Job Postings: Saint Louis University

SLUI wanted to alert readers to TWO tenure track positions which have recently opened up at Saint Louis University.  The first is a Hebrew Bible/Old Testament position and the second is a (somewhat more broad) Constructive Christian Theological Studies position. Knowing first hand the quality of the professors at SLU and the direction the Theological Studies department is headed in, I encourage qualified candidates to check out these opportunities.

Scripture in 1 Clement: Composite Citation of the Gospels (Part I)

This post is part of an ongoing series examining the function and use of scripture in the early Christian writing known as 1 Clement.

The Four Evangelists (Book of Kells)

The Four Evangelists (Book of Kells)

Clement’s relationship with written Christian texts remains far more difficult to parse than his near constant reliance on Jewish scriptures. Arguments have been made for this epistle’s use of nearly every writing now in the New Testament, [1] although in no place does Clement introduce a possible reference to these writings with anything other than a “he says/said” introduction.[2] Clement’s lack of clear citations to Christian literature contributes to the major divergence of scholarly opinion regarding this letter’s possible use of materials from the Synoptic Gospels.  Commonly noted possible parallels include the sayings on mercy and forgiveness found in 1 Clement 13.2,[3] the reference to the Parable of the Sower found in 1 Clement 24:5,[4] and the quotation of Isaiah 29:13 in 1 Clement 15:2, where Clement agrees with the form found in Matthew 15:8 and Mark 7:6 over LXX Isaiah.[5] Continue reading

Scripture in 1 Clement: Composite Citations of the Hebrew Bible

This post is part of an ongoing series examining the function and use of scripture in the early Christian writing known as 1 Clement.

The Creation of Man by Michelangelo Sistine ChapelCentral to the considerations here are the “composite citations” of the Jewish Scriptures, where Clement fused together different passages and presented them as a single citation. There are several characteristics indicative of this type of citation. First, these composites often align with the meaning rather than exact verbal structure of their sources and come from the same book of the Jewish scriptures.[1] For example, 1 Clement 32:2 combines Genesis 15:5 and 22:17, saying “Your offspring will be like the stars of heaven.”[2] Here Clement is more concerned with the promise to Abraham than with an exact replication of Genesis’s terminology. Second, these citations are often from the same source.[3] For instance, 1 Clement 26:2 reads, “You will raise me up and I will praise you, and I lay down and slept, and I arose, because you are with me.”[4] This is apparently a composite citation of Psalm 3:6 and 28:7, and possibly incorporates Psalm 22:4 and 87:11 as well.[5] In addition to the thematic similarity between these passages—God’s presence with the believer—this passage also stands as an example of Clement’s tendency to conflate passages from the same written source. Continue reading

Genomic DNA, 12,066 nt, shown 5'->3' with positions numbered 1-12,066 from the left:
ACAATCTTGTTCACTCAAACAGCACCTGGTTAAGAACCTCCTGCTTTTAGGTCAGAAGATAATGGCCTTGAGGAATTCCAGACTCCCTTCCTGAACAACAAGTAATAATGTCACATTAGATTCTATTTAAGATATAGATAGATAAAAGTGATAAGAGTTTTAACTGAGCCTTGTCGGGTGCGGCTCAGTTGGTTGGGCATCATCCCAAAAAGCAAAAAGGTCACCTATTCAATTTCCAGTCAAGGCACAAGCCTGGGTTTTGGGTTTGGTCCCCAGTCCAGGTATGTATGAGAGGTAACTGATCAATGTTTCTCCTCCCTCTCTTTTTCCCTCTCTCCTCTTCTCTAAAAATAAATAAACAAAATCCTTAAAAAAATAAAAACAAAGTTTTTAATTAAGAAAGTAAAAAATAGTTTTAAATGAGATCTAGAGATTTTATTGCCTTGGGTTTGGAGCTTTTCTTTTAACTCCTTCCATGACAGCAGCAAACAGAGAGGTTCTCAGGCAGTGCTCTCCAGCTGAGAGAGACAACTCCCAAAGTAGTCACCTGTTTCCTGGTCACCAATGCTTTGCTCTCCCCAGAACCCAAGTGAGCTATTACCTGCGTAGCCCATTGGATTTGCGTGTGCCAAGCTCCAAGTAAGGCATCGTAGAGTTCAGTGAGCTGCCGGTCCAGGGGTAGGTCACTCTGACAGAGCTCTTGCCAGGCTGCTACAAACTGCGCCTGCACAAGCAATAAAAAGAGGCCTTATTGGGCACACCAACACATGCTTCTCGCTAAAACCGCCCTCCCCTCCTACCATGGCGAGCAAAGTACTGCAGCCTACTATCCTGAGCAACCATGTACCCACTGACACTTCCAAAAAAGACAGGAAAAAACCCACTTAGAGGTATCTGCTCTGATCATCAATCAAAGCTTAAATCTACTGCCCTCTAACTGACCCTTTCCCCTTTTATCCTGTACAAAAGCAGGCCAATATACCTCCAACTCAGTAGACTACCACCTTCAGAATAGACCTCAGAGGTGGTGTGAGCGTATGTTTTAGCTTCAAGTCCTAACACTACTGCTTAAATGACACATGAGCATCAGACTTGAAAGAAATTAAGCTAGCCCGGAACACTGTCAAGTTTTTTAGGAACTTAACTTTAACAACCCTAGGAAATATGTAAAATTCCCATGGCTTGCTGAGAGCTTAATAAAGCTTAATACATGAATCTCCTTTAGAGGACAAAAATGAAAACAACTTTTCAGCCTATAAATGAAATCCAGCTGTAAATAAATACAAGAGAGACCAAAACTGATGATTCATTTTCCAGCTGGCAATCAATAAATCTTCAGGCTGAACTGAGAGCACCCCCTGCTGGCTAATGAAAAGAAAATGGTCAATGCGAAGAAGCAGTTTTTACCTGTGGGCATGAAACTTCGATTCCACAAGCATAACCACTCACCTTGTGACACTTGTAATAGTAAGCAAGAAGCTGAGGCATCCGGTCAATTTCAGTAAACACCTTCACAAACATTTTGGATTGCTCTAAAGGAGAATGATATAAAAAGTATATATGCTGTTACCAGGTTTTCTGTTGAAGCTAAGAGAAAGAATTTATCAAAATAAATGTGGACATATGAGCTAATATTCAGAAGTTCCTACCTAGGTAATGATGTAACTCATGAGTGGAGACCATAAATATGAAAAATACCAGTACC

Scripture in 1 Clement: The Jewish Scriptures

This post is part of an ongoing series examining the function and use of scripture in the early Christian writing known as 1 Clement.

hebrew-bibleIn exhorting the Corinthians to restore their overthrown leaders, Clement drew upon a wide variety of materials as authoritative bases for the importance of Christian concord. Immediately evident to any reader are 1 Clement’s numerous and lengthy appeals to the Jewish scriptures, which he calls the “revelation through which God speaks.”[1] As outlined by Donald A. Hagner, this epistle employs approximately sixty-five quotations from the Jewish scriptures, the totality of which compose nearly one-quarter of the entire letter.[2] Nine of these quotations are of such length that Clement almost certainly would have required access to a copy of the Septuagint in order to provide accurate transcriptions.[3] Continue reading

Scripture in 1 Clement: Context

This post is part of an ongoing series examining the function and use of scripture in the early Christian writing known as 1 Clement.

Saint Clement of RomeBefore diving into Clement’s practice of composite citation, we must first contextualize the letter. Most contemporary scholars affirm that 1 Clement was primarily written by Clement of Rome,[1] who served as the second[2] or third[3] Bishop of Rome and died around 99 CE.[4] Somewhat more controversial are discussions surrounding the date when 1 Clement was written and the ecclesiastical position (if any) that Clement held whilst writing. Michael Stover has helpfully classified the plethora of opinions concerning the date of 1 Clement into three categories: Early Date (ca. 64-70 CE), Middle Date (ca. 94-98 CE), and Late Date (until 140 CE).[5] Of these, the Middle Date (94-98 CE) remains most commonly affirmed and convincing because of references to the deaths of Peter and Paul as a recent-but-not-immediate events and the interpretation of 1 Clement 1:1 as a reference to the persecutions under Domitian.[6] Additionally, the letter’s rapid acceptance suggests that it was written by Clement while he was serving as Bishop, commonly dated between 92 and 99 CE.[7] Continue reading